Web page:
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Judge bans high school from performing live Nativity scene
U.S. District Judge Jon E. Deguilio granted a preliminary injunction in a federal lawsuit against Concord Community Schools, writing in the order that the show "conveys a message of endorsement of religion, or that a particular religious belief is favored or preferred."
"Accordingly, the court finds that the plaintiffs are likely to succeed on the merits on their claim that the inclusion of the living Nativity scene in the show, as currently proposed, violates the Establishment Clause," the judge wrote.
The suit was originally filed with the American Civil Liberties Union (ACLU) of Indiana and Freedom From Religion Foundation (FFRF), a not-for-profit that advocates for the separation of church and state, on behalf of a student who participates in the performing arts program and his father.
John Trout, the superintendent for Concord Community Schools, said in a statement that the decision is disappointing.
"The Concord High School music department is working overtime to insure that this year's Christmas Spectacular performance complies with the Court's order," Trout said. "Additionally, Concord Community Schools is presently researching the possible appear of the Court's preliminary injunction.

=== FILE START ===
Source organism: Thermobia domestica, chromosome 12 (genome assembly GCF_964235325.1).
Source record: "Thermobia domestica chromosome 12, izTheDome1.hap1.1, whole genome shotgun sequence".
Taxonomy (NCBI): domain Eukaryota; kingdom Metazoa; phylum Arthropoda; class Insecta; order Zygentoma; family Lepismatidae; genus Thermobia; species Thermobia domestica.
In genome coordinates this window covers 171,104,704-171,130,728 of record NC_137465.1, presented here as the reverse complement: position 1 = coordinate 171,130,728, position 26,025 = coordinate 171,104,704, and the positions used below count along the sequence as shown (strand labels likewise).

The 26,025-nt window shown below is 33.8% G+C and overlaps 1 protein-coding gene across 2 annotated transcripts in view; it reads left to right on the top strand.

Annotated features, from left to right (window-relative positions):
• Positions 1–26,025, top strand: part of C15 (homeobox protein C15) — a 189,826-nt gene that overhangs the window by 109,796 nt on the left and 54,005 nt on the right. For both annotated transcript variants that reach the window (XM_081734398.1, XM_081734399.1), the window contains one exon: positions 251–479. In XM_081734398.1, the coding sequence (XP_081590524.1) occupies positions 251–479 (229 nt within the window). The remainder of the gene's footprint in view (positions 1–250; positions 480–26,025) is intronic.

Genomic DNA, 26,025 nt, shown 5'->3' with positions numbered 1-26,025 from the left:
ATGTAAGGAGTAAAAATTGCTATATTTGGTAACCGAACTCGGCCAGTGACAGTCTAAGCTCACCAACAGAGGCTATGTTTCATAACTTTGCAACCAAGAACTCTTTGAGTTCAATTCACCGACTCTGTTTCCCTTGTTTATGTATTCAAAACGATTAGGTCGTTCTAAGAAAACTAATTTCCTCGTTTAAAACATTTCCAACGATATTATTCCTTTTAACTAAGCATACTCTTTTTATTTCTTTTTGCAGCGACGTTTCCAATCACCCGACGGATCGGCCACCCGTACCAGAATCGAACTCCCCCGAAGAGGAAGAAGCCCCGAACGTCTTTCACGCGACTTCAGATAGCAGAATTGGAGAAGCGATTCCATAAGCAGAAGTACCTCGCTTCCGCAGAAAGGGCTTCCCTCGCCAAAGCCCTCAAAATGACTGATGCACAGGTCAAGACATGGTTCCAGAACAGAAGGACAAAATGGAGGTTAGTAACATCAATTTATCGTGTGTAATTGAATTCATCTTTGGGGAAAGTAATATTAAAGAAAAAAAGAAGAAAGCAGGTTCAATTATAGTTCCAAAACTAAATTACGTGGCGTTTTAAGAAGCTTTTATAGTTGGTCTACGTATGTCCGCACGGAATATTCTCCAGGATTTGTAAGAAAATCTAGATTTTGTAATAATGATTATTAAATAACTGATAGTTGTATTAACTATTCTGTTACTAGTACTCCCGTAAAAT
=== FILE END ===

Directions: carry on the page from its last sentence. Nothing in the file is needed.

Trout said in the statement that a decision on whether to take that step will be made in the next few days.
"A live nativity is a shocking violation to encounter in a public school, which has no business directing students to engage in devotional, sectarian performances," said FFRF Co-President Annie Laurie Gaylor in a statement. "This decision is a win for everyone who recognizes that there can be no freedom of religious belief without freedom from religion in government and in our public schools."
ACLU attorney Heather Weaver agreed, saying that all students, regardless of religion, will now feel welcome at the show. "Holiday celebrations that proselytize students are inappropriate in public schools," Weaver said.
There is currently a pre-trial conference set for January 7 to determine how the case will move forward.